The Pleasanton City Council signed off on separate plans detailing desired improvements for bicyclists and pedestrians on Foothill Road and on Interstate 580 overpasses, but the public debate last week focused on one temporary safety measure soon to be installed near Foothill High School.
Several families turned out to urge city leaders to fix what they call hazardous conditions on a stretch of sidewalk used by schoolchildren between Muirwood Drive (south) and Puri Court, an asphalt path with no real buffer to northbound Foothill Road, where driving speeds often exceed 45 mph.
City officials agreed, telling the council they have plans to construct a short-term solution over schools' winter break, putting in a new railing to help protect pedestrians and cyclists. Longer-range options for that segment are also spelled out in the newly adopted Foothill Road Bicycle Corridor Plan.
"It's pretty clear to me the most important aspect of this is the safety for our children getting to Foothill, to Lydiksen and to Hart Middle School," Councilwoman Kathy Narum said in support of the plan on Dec. 4.
Student safety was the theme during the public hearing, specifically along a 250-foot stretch of walkway on the east side of Foothill Road where the sidewalk is a narrow asphalt path, with fencing on one side and Foothill Road traffic on the other separated only by a curb.
Foothill Road is Pleasanton's major west-side thoroughfare, a busy access road for neighborhoods and a popular cut-through street for commuters. The segment with the troublesome sidewalk is a route children use to get to their schools, including Lydiksen Elementary and Foothill High, from neighborhoods to the south.
Because of the skinnier width of that sidewalk, it's hard for kids on their bikes or on foot to be side-by-side or pass each other, not to mention the narrow sidewalk is right up against the busy road, according to families.
"I like to ride my bike to school but I can't do it that often because of the very narrow and dangerous sidewalk," Will McConlogue, a Lydiksen third-grader, told the council. "I feel afraid when I'm on this sidewalk, and I am sure other kids do too."
In recent weeks, city officials devised a two-part plan to address the safety concerns in the short-term.
It starts with installing a new railing between the sidewalk and Foothill Road during the winter school break. The railing includes a design feature to ensure bicycle handlebars won't catch on it.
They also plan to replace the asphalt sidewalk with a concrete one as part of the city's annual streets resurfacing program during the upcoming spring and summer -- though that project is contingent upon the adjacent retaining wall being able to withstand replacing the asphalt with concrete.
The city's long-range vision calls for that segment of Foothill Road to be widened, plus adding a new retaining wall, to accommodate buffered bike lanes and a multi-use trail. That long-term plan requires right-of-way acquisition, which would likely occur as part of potential development of the adjacent private "Merritt" property -- but that could be years down the road, according to city staff.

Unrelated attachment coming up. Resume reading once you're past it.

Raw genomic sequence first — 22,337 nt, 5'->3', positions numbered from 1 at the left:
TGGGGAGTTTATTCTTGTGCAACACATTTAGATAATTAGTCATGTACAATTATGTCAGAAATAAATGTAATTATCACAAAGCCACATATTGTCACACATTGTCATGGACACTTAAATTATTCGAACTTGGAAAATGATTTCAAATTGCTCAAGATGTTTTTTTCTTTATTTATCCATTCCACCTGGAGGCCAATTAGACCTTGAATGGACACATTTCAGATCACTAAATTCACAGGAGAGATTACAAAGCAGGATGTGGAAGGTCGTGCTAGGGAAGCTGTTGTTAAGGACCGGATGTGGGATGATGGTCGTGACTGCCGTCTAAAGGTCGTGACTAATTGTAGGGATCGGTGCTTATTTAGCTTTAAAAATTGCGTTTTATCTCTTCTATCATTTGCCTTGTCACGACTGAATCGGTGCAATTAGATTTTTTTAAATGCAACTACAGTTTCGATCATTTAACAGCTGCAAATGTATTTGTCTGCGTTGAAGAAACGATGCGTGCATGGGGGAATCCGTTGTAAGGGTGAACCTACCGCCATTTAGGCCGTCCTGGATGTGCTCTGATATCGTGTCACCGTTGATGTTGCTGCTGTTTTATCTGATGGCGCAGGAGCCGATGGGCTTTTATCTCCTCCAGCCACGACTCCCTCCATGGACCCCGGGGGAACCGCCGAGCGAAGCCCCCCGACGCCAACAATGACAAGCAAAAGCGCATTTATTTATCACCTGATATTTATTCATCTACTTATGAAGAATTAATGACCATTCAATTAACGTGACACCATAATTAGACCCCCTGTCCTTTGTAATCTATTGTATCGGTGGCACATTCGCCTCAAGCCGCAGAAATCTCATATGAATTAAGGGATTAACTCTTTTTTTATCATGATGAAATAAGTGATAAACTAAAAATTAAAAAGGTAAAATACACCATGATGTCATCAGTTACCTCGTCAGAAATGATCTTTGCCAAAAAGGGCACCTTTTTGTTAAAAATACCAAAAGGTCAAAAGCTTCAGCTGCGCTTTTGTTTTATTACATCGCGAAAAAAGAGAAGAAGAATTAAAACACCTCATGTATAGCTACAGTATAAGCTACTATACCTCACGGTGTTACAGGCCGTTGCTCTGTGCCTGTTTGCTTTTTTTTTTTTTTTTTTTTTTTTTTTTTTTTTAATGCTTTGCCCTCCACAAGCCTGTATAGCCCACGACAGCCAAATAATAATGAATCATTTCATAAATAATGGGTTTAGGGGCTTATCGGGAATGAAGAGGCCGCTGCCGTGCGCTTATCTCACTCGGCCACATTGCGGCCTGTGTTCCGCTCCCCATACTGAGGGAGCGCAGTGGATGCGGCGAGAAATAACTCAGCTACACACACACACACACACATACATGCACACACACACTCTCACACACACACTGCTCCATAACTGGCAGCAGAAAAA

The handful of residents who spoke to the council last week said they supported the temporary solution, but they didn't want city leaders to lose sight of creating a permanent solution as soon as possible.
"I feel like every day that we delay is a day of increased risk for our community, and it's one more day where we're gambling with the safety of our students," parent Joelle McConlogue said. "Make this area a top priority and further improve this roadway simply because we are so close to a school zone and it's affecting, like mentioned, several thousand students each day."
Will Wollesen, a Foothill Knolls resident, raised concerns about the speed limit on Foothill Road as well as the viability of the city's railing plan, which he called "sort of the Band-Aid solution."
"While I want an immediate fix, I want something that makes sense and that is comprehensive and that is a long-term solution, so I encourage efforts to continue in that regard to make it a solid and good fix," he said.
His wife Brooke Wollesen spoke more broadly about bicycle conditions on Foothill Road, saying she would fear for her safety when riding on the road and stopped cycling on Foothill after bicyclist Diana Hersevoort was struck and killed by a car on Foothill near Golden Eagle Way in 2013.
"After that, I was like: I don't want to die. And so I don't use my bike any more on Foothill," she said.
Council members seemed to support city staff talking with the Merritt property owners about an easement to allow the city to construct the long-term solution sooner. But City Manager Nelson Fialho pointed out the difficulty will be that the city would not offer any assurances to the owners about a potential future development project during early easement negotiations, which could last a year or more.